It's a modern nightmare. I had stopped at a 7-11 in Fredericksburg, Va., Wednesday on my way to meet a colleague for lunch. As I was getting back in my car my cellphone rang.
As I retrieved it from my pocket I thought I heard something hit the asphalt parking lot. I looked, saw nothing, continued my conversation and then resumed my journey. Hours later I realized my 64 GB flash drive was not in my pocket where it was supposed to be.
A 64 GB flash drive holds a lot of data and I had put a lot on it, transferring things from one computer to the next. Then I got lazy and started using the drive for storage, meaning I didn't always back up files to other computers, a huge no-no. Worse still, some of the files on the drive were financially sensitive, another taboo.
Violating my own rules
I've written a number of articles about data breaches and have urged consumers to be careful with their data and I had violated nearly all the rules. Not willingly, of course. I had meant to clean up the drive but somehow just never got around to it. Then suddenly, I lost my opportunity.
Returning to the 7-11 hours after my first visit I held out little hope the flash drive would still be where it fell. There was even a young employee sweeping the driveway and he said he was sure he hadn't swept up a flash drive.
That evening I changed passwords and accepted the fact that many original files were lost. But the next morning there was an email from Chris, a computer science student at Germanna Community College, who had found the drive, taken it home and repaired it after a car had run over it. By the end of the day, it was back in my possession.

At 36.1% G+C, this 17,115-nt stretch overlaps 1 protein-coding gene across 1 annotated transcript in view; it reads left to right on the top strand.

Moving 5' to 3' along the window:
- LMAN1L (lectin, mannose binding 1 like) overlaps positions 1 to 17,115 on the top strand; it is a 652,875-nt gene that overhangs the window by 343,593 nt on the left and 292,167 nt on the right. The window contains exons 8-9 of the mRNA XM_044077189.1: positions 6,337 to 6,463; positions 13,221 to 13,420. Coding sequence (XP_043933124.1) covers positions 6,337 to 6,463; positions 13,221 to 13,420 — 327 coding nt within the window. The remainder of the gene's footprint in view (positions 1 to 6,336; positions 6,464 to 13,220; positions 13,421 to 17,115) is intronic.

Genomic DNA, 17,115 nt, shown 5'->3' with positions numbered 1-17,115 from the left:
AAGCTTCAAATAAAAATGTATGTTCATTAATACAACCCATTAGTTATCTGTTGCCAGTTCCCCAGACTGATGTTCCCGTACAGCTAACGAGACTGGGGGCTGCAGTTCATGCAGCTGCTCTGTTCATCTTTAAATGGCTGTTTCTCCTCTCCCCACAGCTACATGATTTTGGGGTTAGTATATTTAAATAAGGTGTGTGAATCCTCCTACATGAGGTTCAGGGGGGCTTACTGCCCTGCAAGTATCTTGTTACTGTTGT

Better lucky than good
Mine was an extremely humbling experience but in the end, I got very lucky. However, you can't count on luck.
Besides the mistake of storing original and sensitive files on the drive the other mistake I made was carrying it in a pocket. These things are small and it's a sure way to lose them.
Instead, if I continue to use a flash drive I will use some type of accessory to secure it. One of the most common accessories is a key chain attachment. The drive stays on your key ring, and as long as you don't lose your keys you probably won't lose the flash drive.
If a drive contains sensitive data, it should also be password protected. You can use encryption software or you can buy an encrypted flash drive.
But finding ways not to use a flash drive may be the most prudent course of action. A service called Dropbox, for example, allows you to store files in the cloud and sync up all your devices, so files are available on your desktop, laptop, tablet or smartphone. There are other similar services.
Carrying a flash drive in a secure way, password protecting it and not keeping original or sensitive data on it is the way to sleep at night. Lesson learned.